Goat girl caught in the brambles, deerfoot or fox-head, ankles and hair of feeders of the wind, let all the covering burn, let all stopping a naked plunger from plunging naked, let it all burn in this wind fire, let the fire have it in a fast crunch and a flash.
Following the First World War, Edward Steichen, by then a celebrated Pictorialist photographer whose early experimentations with the medium at the turn of the 20th Century helped redefine the strength and appeal of photography, began adopting a more Modernist style. Photographs from the mid-late 1910s to the early 1920s—from close-up of flowers to abstracted still lives—reveal a fondness for clarity and linearity, features that had been previously absent from his earlier works. His newfound fondness for the liberating effects of abstraction is also evident in the current lot, depicting Thérèse Duncan. Born Thérèse Kruger in Germany, the young girl was adopted by famed American dancer Isadora Duncan, becoming a member of Duncan’s terpsichorean octet, les Isadorables. As one of Duncan’s adopted girls and protégées, Thérèse perpetuated her adoptive mother’s dance ideology. 'You were once wild here,' Duncan famously said, 'Don’t let them tame you.' Duncan’s love for free-spirited expressiveness was manifested in her dance, identified by its organic approach whereby each movement was predicated on its predecessor.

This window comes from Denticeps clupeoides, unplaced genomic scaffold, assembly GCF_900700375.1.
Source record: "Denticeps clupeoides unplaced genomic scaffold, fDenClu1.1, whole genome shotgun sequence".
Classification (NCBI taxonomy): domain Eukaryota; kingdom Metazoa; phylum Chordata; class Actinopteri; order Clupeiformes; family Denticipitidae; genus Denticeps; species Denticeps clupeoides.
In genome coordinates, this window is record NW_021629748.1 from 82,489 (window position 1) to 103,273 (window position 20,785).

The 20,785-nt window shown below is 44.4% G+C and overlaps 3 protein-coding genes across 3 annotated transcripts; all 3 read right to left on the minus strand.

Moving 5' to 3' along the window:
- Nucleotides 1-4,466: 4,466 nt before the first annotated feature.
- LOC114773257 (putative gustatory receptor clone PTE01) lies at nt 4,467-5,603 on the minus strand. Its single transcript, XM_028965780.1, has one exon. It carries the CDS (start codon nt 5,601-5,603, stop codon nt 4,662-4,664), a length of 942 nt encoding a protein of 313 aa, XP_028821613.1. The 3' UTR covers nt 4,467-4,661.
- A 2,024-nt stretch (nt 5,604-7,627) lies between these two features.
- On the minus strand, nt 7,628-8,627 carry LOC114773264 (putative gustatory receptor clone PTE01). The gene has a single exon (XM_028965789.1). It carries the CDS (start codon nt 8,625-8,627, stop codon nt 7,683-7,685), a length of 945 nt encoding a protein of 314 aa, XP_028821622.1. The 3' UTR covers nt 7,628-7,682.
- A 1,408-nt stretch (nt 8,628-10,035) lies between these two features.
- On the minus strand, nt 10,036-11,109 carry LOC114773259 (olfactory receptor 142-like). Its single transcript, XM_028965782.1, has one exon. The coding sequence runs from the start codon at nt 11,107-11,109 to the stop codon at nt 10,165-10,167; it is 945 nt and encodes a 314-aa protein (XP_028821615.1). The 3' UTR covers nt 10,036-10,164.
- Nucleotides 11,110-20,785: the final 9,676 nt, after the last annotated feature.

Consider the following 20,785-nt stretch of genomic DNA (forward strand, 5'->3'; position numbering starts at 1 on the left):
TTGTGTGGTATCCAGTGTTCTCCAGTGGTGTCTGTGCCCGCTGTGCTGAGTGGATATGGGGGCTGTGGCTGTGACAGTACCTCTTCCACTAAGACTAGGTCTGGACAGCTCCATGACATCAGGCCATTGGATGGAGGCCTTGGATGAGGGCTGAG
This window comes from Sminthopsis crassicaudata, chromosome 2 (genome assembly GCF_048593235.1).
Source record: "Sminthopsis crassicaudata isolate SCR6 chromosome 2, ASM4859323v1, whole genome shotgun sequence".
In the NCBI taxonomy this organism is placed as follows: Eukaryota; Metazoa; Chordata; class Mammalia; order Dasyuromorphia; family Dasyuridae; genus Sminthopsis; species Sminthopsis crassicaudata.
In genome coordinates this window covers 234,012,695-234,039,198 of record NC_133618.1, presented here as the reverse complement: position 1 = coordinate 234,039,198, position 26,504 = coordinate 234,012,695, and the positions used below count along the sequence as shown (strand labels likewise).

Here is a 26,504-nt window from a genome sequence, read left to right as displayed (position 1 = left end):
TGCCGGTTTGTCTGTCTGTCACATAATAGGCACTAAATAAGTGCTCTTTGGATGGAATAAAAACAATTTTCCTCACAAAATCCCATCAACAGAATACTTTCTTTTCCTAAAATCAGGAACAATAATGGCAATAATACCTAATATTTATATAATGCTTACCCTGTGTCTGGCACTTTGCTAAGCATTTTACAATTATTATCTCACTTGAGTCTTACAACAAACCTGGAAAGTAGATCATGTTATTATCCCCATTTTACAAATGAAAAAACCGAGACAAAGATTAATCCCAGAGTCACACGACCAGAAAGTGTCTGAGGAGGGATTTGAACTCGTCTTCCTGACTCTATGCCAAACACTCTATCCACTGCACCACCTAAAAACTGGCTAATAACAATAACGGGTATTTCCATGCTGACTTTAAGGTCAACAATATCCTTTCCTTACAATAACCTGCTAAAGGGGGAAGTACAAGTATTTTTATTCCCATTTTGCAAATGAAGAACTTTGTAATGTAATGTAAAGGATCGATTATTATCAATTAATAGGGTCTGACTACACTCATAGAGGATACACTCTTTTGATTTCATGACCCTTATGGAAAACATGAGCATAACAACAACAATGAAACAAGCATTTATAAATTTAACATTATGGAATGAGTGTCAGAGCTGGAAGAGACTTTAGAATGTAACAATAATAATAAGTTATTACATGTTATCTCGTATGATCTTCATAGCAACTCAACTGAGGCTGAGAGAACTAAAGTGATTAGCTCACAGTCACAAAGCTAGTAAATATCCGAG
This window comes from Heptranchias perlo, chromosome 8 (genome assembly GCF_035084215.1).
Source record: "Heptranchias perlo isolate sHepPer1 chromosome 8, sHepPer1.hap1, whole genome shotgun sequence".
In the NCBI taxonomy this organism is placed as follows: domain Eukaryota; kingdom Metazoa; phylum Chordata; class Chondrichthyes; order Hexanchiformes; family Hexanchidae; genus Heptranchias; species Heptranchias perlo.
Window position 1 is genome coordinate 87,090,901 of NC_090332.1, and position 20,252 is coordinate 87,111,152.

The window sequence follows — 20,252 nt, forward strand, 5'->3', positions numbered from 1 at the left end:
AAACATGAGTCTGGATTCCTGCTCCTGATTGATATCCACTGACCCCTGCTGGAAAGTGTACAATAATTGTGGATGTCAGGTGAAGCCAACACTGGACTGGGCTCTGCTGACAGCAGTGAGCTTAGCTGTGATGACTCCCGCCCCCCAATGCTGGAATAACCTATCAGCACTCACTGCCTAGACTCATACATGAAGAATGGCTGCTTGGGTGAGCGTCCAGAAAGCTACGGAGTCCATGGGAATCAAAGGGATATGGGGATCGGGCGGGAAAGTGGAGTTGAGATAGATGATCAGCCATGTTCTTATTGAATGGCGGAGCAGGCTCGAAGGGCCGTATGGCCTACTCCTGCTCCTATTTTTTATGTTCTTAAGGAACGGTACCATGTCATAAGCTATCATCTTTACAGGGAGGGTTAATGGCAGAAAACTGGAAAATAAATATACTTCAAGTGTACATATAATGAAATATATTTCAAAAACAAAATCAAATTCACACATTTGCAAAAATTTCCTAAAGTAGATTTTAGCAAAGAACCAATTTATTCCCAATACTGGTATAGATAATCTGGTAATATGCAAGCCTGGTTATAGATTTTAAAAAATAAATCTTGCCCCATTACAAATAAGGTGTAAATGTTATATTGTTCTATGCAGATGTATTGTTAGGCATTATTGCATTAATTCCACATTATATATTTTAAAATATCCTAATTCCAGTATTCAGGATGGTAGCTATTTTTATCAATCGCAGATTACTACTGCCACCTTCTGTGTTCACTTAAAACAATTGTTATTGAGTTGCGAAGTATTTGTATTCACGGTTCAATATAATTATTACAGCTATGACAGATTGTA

In 1921, Duncan and her coterie insisted that Steichen accompany them at the Acropolis and photograph them atop the Parthenon. Ever-inspired by the ancient Greeks, Duncan had often incorporated Grecian elements into her choreography and dress, so the setting was apropos. Steichen’s photographs of Duncan from the photo shoot are somewhat static—perhaps statuary—imbued with a deep sculptural stability. However, it is in Steichen’s image of Thérèse that the fluid liberation for which Duncan was renowned is readily evident. Perched atop a rock, Thérèse curves her body with great agility and grace as her diaphanous dress billows in the wind. Her expression is joyous, her hands are soft and her hair gently blows in the wind. Steichen later recounted how he photographed the nimble dancer mid-motion. In an interview with Time magazine entitled ‘To Catch the Instant’ in 1961, Steichen stated 'Photography records the gamut of feelings written on the human face, the beauty of the earth and the skies that man has inherited, and the wealth and confusion man has created. It is a major force in explaining man to man.' The powerful image of Thérèse, dancing barefoot atop an ancient ruin en plein air perfectly embodies Steichen’s sentiment. The year after the photograph was taken, Thérèse would go on to develop a successful career as a soloist dancer in New York, and Steichen would begin his renowned work for Condé Nast.